A Home Theater PC or “HTPC” is a computer that is hooked up to a television. Because of the versatility of computers, an HTPC is really the ultimate all-in-one component for a home entertainment center. A computer can function as a CD player, DVD player, Bluray player, console gaming system, DVR, digital audio player, digital video player and web TV console to name a few.
Building an HTPC follows the same rules as building any other computer, but there are several special considerations that can come into play.
Join DIY all day as we examine different approaches to building an HTPC and help bring the versatility of a computer to your living room TV.
[This article is a sub-guide of our site's larger How to Build a Computer guide. It assumes that you have already read Buying Parts, CPUs, Motherboards, RAM, HDDs, Optical Drives, Cases, Wirless NICs, PSUs and OSs.]
[Want to skip the specialized systems and workstations? Skip ahead to Before You Place Your Order.]
For many HTPC builders, aesthetic is important. Having a big mid-tower case on your entertainment center is undesirable for many. As such, there are many cases out there that are built specifically for HTPCs.
HTPC cases are quite compact and (usually) use smaller motherboards like micro-ATX or mini-ITX. Many of them are designed to look like a DVD player or some other traditional component you’d find on an entertainment center.
What form factor case you get will have broad impacts on the other parts you pick out. When selecting your case you’ll want to look at what type of motherboard it takes, also check to see if a special power supply is required and if the case requires “low profile cards.” Take note of the dimensions of the case, as some cards may be too long, and some heatsink/fans may be too large to fit a smaller case’s dimensions.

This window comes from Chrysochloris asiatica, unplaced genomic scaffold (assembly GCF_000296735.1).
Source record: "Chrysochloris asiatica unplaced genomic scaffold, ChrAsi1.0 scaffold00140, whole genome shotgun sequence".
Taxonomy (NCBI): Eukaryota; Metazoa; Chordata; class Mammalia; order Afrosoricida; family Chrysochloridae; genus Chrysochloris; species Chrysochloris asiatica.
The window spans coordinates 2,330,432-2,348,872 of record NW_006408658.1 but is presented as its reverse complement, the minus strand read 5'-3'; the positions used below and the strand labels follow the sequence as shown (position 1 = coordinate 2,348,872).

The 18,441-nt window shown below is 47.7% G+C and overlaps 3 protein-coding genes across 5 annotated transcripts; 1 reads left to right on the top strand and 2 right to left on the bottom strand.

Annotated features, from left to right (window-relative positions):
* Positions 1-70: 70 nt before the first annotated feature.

If you want to be able to use hand-me-down parts (more on this below) consider buying an ATX HTPC case or just a regular ATX desktop case.
ITX & Micro-ATX
ATX, micro-ATX and ITX are form factors for motherboards and cases. The major difference between the different form factors is their size. ATX is the standard size for desktops and is the largest of the three. Micro-ATX is smaller and is often used in budget (lower-end) desktop computers and is commonly used for HTPCs. ITX, technically called “mini-IXT,” is the smallest board used for personal computing. These boards will allow for the smallest possible size for a custom computer.
Micro-ATX setups will have comparable cost to a regular ATX setup. ITX setups are going to be more expensive. As a general rule, as parts get smaller, performance goes down.